Bipolar disorder, also known as “manic depression,” is a mental disorder that causes severe episodes of alternating depression and mania (euphoria and excitement). While many people without bipolar disorder experience mood swings, those in people who have the disorder are severe enough to affect their life.

Types of Bipolar Disorder

There are three main categories of bipolar disorder: bipolar 1, bipolar 2, and cyclothymic disorder. Diagnoses for each of these conditions are based on criteria set out by the American Psychiatric Association.

Bipolar 1: A person has had at least one manic or one mixed episode (which includes both depression and mania). The person may or may not have had a major depressive episode.

Bipolar 2: A person has had at least one major depressive episode and at least one hypomanic episode (but not a fully manic or mixed episode). A hypomanic episode is characterized by an elevated or irritable mood that lasts four days or more.

Cyclothymic Disorder:  A person has had numerous hypomanic episodes and periods of depression — but has never had a full manic episode, a major depressive episode, or a mixed episode. For a diagnosis of cyclothymic disorder, symptoms last two years or more (one year in children and adolescents).

What Causes Bipolar Disorder, and Who is at Risk?

According to the Mayo Clinic, the cause of bipolar disorder is unknown. However, there are some factors that can contribute to the triggering of symptoms, including: substance abuse, pregnancy, hormone or chemical imbalances, family history, and periods of extreme emotional stress. Anyone can be at risk for bipolar disorder, although there are certain factors that can increase that risk. For most people who have the disorder, symptoms begin in their early 20s.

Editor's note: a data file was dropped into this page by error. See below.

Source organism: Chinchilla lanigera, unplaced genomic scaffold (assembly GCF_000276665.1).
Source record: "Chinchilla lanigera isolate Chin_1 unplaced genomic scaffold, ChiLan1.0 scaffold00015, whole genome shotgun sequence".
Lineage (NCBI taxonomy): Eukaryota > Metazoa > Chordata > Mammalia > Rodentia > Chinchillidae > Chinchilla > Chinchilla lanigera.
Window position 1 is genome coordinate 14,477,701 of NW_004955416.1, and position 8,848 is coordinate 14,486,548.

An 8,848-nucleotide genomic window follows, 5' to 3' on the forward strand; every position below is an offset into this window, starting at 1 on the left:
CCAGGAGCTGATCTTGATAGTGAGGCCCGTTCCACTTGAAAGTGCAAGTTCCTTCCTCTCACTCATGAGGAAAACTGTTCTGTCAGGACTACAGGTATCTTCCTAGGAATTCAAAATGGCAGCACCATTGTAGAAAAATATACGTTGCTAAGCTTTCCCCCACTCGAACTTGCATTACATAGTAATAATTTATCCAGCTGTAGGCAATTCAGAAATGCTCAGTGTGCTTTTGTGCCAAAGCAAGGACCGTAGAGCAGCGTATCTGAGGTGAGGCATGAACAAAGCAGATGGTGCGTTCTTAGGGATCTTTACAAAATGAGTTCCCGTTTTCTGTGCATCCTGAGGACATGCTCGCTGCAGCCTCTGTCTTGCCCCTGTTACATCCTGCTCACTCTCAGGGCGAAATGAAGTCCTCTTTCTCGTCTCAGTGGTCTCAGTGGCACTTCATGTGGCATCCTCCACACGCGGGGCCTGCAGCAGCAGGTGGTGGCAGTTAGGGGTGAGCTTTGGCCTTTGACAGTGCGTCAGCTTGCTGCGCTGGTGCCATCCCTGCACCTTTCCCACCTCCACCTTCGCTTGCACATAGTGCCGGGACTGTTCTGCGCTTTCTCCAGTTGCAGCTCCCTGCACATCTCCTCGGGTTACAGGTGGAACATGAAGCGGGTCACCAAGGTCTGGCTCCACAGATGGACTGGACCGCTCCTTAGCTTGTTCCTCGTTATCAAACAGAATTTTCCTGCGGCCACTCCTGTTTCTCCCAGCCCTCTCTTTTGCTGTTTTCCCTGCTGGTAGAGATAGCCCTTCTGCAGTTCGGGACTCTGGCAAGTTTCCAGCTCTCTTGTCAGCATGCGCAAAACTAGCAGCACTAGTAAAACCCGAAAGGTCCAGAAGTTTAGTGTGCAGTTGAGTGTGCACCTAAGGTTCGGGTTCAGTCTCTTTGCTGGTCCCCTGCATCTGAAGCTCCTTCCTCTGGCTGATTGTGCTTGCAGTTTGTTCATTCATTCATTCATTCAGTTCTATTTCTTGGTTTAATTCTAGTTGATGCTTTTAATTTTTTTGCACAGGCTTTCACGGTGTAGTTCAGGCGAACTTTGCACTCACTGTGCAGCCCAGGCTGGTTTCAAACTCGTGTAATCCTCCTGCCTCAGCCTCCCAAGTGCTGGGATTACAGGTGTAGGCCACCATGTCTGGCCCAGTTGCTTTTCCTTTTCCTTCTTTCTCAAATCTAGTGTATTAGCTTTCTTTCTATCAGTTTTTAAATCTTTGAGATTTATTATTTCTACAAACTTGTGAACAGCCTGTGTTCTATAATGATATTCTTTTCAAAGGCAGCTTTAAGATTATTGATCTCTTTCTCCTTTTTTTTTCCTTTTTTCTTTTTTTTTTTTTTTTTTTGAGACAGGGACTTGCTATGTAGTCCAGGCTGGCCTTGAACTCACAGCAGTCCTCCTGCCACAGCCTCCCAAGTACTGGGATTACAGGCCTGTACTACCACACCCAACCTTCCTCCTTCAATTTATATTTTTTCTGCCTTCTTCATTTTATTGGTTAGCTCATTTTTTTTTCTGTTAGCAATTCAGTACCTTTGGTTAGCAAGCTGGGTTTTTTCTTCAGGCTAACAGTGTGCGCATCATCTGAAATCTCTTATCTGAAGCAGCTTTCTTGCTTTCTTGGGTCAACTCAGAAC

What are the Symptoms of Bipolar Disorder?

  • Symptoms of mania tend to last at least a week and include at least four of the following:
  • Euphoria (extreme excitement and happiness)
  • Inflated sense of self-importance
  • Poor judgment and risky behaviors
  • Constant talking or rapid speech
  • Racing thoughts
  • Angry outbursts and aggression
  • Spending sprees
  • Increased energy and physical activity
  • Anxiety
  • Easy distraction
  • Delusions of grandeur and separation from reality (psychosis)

Symptoms of depression may occur over a two-week period, in which the person experiences at least five of the following symptoms:

  • Suicidal thoughts or actions
  • Extreme sadness
  • Hopelessness
  • Guilty feelings
  • Difficulty sleeping or sleeping too much
  • Changes in appetite
  • Loss of interest in previously enjoyed activities
  • Irritability
  • Body aches and pains without other known cause
  • Poor performance at school or work
  • Problems concentrating

What Doctors Look For

Mood swings between mania and depression occur at various levels of frequency, ranging from a few times a year to several times a day. According the Mayo Clinic’s website, “The exact symptoms of bipolar disorder vary from person to person. For some people, depression causes the most problems; for other people, manic symptoms are the main concern. Symptoms of depression and symptoms of mania or hypomania may also occur together. This is known as a mixed episode.”

Treating Bipolar Disorder

Initial treatment during a bipolar episode may include hospitalization in a psychiatric facility. This is especially true if the person is suicidal, at risk for harming others, or in a state of delusion or psychosis. Medication and therapy will be started immediately to bring the episode under control. Once that happens, a more long-term treatment plan can be established. Treatment will usually include both medication to stabilize moods and counseling to help the person manage their symptoms. One of the keys to successful treatment is sticking with the treatment schedule, even once the patient feels better.


It is important for patients taking medications for bipolar disorder to remain under the close supervision of their doctor. These medications often involve a period of trial and error before the ideal combination and dosing is found. Patients should ask about and understand potential side effects of each medication they are prescribed.